27 October 1967
At 0930 UT, Kosmos-186, an unmanned 7K-OK Soyuz ship, was launched from Baikonur to work as the active ship in the attempt to achieve an automatic rendezvous and possibly docking with another, similar, ship to be launched two days later. TASS did announce the flight but news media in the West confused the reporting considerably because Kosmos-185 was launched the same day and Kosmos-187, a FOBS flight, was launched the following day.
The Kettering Grammar School was listening on 20.008 MHz on thisday and picked up what was later found out to be typical Soyuz telemetry at 1630-1645 UT (1). Here is science master Geoff Perry's account of what happened:
"......It rained on the morning of the Friday of the 1967 autumn half-term holiday. It started when I was on the fourth tee of Corby's municipal golf course and I got soaked to the skin. I went to the Labs in the afternoon and switched on the CR-100. It was not long before I heard a short burst of irregular pulses. I ran the tape recorder and recorded further 30-second bursts at two minute intervals. In 1966 Ken Edwards had sent a pen record of some strange signals for me to identify. They, too, consisted of 30-second bursts of irregular pulses at two minute intervals and proved to have been from Kosmos-140, a precursor of the ill-fated Soyuz-1. My signals were from the first test of a Soyuz since Komarov's tragic death (see "Analysis of the Soyuz-1 flight"). ......"
by Kosmos-140 and subsequent Soyuz-type flights were CW-PDM
It seems that an
to raise the orbit of Kosmos-186 was made on the "17 th revolution",
had to be postponed to the following day because of problems with an
sensor (2). This probably delayed the
of the passive ship until 30 October.
At 1320 UT I made a telephone call to Kettering . Geoff Perry gave me the orbital data that I needed and also the bad news that the craft was possibly down.
The raising of the orbit planned for the previous day was rescheduled for the "31 st revolution" (2), but again had to be put off because the proper commands had not been uploaded. Western tracking data show that the orbit had indeed been raised by rev. 34.
So, Kosmos-186 was still in orbit or another craft had been launched. I ordered a call to Kettering at 0914, but this being a working day, the operator told me it would take another hour to get through (this was in the days before direct dialing and international calls had to be ordered through the operator)! While waiting for the call to come through Kosmos-186 came around again and I heard strong signals at 0935.50-0958.40 UT. Still more signals, but weak at 1112.05-1118 UT. I talked to Kettering again at 1215 UT (after having waited for the call 80 minutes) and Geoff Perry seemed to think that there was another ship in orbit.
I felt that something unusual was going on, especially after having received a short burst of extremely strong CW-PDM signals on 20.008 MHz being commanded on at 1248.45 UT and switched off at 1251.45 UT. The signals were again commanded on at 1253.22 UT and faded out at 1331 UT. The last set of signals received by me on the Monday was picked up on 20.008 MHz from 1409.05 until 1422.27 UT when they were commanded off (listen here). (A map of my receptions on 20.008 MHz on 30 Oct 1967 is shown here)
What had indeed happened was that Kosmos-188 had been launched from Baikonur at 0812 UT to serve as the passive target of Kosmos-186. As the new spacecraft passed the Ussuriysk ground station in Russia's far east commands were uplinked to the two craft to attempt a docking during the first revolution of Kosmos-188. It seems that the decision to actually perform the docking and not just a close approach - as the flight plan stated - was taken just before the launch of Kosmos-188 (2).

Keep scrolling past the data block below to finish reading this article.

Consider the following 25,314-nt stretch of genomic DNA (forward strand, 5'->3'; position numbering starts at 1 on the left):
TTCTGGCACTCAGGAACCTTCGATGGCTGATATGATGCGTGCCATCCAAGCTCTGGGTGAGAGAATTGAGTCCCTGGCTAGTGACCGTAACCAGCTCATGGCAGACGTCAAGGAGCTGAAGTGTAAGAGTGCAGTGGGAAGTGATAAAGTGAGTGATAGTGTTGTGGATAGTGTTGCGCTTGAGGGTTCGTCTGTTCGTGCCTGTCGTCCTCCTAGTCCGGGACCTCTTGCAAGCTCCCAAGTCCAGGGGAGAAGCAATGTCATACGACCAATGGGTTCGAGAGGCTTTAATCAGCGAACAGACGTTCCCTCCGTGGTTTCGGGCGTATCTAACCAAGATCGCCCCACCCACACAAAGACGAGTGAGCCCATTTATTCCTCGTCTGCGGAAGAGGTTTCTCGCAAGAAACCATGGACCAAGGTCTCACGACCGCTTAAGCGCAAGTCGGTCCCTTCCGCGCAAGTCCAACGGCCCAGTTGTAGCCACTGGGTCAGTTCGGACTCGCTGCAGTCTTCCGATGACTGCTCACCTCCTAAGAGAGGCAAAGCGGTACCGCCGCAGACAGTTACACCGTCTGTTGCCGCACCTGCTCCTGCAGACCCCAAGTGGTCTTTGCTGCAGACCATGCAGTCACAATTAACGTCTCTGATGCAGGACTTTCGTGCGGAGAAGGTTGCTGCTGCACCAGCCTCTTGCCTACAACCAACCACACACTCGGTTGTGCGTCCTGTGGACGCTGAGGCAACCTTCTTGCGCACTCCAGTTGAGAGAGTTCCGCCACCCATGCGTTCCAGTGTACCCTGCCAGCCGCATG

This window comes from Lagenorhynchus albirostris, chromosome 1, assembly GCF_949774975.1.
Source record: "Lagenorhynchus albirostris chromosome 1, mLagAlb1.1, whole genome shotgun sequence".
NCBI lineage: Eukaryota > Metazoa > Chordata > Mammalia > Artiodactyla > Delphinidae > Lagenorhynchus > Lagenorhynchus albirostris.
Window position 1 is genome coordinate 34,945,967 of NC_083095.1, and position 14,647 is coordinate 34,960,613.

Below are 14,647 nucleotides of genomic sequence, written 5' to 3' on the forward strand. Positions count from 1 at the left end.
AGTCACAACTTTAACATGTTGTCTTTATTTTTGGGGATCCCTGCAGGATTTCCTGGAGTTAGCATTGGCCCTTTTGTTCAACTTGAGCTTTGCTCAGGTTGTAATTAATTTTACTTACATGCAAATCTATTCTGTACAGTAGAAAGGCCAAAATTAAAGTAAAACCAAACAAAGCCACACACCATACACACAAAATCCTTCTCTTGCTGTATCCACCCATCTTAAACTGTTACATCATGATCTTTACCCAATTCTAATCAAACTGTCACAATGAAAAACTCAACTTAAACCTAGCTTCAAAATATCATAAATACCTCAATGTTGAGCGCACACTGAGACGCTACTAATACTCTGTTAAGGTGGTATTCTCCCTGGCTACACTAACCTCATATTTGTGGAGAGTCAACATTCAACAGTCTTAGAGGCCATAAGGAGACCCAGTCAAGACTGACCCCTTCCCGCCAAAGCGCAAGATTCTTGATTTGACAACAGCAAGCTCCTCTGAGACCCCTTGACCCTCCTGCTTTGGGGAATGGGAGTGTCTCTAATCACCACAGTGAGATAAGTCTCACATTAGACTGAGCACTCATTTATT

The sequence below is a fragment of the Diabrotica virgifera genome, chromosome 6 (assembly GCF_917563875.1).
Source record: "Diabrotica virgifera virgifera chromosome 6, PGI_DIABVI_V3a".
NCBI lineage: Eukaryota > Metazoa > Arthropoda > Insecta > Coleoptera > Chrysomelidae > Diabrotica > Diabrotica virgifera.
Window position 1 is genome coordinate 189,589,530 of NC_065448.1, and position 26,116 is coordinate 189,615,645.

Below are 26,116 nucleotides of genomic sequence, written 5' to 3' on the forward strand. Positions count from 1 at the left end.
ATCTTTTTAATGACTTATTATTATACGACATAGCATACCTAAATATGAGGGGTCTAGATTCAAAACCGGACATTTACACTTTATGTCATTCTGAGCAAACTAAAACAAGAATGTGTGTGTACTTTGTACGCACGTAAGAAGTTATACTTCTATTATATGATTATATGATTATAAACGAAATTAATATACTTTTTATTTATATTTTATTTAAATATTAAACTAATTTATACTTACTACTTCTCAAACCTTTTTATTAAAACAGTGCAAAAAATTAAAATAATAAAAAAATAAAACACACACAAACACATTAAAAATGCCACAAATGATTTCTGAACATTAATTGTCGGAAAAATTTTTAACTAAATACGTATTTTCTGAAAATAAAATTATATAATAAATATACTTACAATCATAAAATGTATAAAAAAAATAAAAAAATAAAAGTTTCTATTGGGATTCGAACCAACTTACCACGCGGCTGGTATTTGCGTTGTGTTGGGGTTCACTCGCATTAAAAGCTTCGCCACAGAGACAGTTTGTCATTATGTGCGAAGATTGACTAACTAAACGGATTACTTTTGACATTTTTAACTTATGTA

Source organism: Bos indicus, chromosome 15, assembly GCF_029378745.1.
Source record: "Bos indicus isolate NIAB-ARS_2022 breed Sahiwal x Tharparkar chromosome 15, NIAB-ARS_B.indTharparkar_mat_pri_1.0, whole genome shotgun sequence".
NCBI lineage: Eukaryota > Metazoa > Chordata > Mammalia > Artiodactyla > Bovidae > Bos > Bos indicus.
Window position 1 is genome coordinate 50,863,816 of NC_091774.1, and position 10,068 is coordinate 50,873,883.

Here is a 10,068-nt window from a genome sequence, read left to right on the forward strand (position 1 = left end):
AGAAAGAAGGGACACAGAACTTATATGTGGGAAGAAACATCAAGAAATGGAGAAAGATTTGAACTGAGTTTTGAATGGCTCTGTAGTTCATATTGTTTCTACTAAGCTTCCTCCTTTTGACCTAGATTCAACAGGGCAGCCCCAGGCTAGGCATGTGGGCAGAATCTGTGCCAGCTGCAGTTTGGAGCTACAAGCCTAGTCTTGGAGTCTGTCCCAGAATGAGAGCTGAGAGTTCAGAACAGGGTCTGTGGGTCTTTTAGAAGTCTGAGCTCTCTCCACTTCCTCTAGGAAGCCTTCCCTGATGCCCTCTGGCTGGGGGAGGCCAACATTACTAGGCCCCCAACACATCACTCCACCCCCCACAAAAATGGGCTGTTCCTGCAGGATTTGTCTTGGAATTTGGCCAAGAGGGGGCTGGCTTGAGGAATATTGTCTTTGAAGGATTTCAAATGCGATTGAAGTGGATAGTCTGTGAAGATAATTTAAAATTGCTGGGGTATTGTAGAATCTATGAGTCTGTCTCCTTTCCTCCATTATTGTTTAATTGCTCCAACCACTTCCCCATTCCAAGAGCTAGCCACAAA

According to Russian sources Kosmos-188 was 24 km from Kosmos-186 at orbital insertion and the IGLA system for automatic approach and docking was activated. I have tried to verify this Russian claim by using Western orbital data. The Kosmos-186 element set closest to the launch of Kosmos-188 is the one valid for at 05:04:25 UT on 30 October. The orbital data for Kosmos-188, the passive ship, at 09:30:33 UT represents the orbit 10 minutes after docking. By using these element sets the graph on the right can be generated. It shows the motion of Kosmos-188 relative to Kosmos-186 from orbital insertion of Kosmos-188 until the moment of docking. From this figure it seems that Kosmos-186 was placed approximately 100 km in front of Kosmos-188. However, the element sets of newly launched objects are often inaccurate, so the Russian claim can very well be absolutely correct.
The docking took place at 0920 UT beyond the reach of tracking stations on Soviet soil off the coast of South America. Mission control at Yevpatoria was able to ascertain that the docking had taken place by monitoring short-wave telemetry (2) - presumably the 20.008 MHz link - some 15 minutes before the craft appeared over the horizon of Yevpatoria (which occurred at 0940 UT). As can be determined above I received the short-wave telemetry at 0935.50, about 15 minutes after the docking.
When the two craft appeared over the horizon at Yevpatoria television images showed the craft to be docked (see picture on the right), but telemetry revealed that its was only a "soft dock" with a gap of 85 mm between the vehicles (2). Undocking occurred well within view of Yevpatoria at 1250 UT, in the middle of the transmission picked up by myself at 1248.45-1251.45 UT. Controllers at Yevpatoria could see the craft separate via a live TV transmission from the craft.
Back to Space Tracking Notes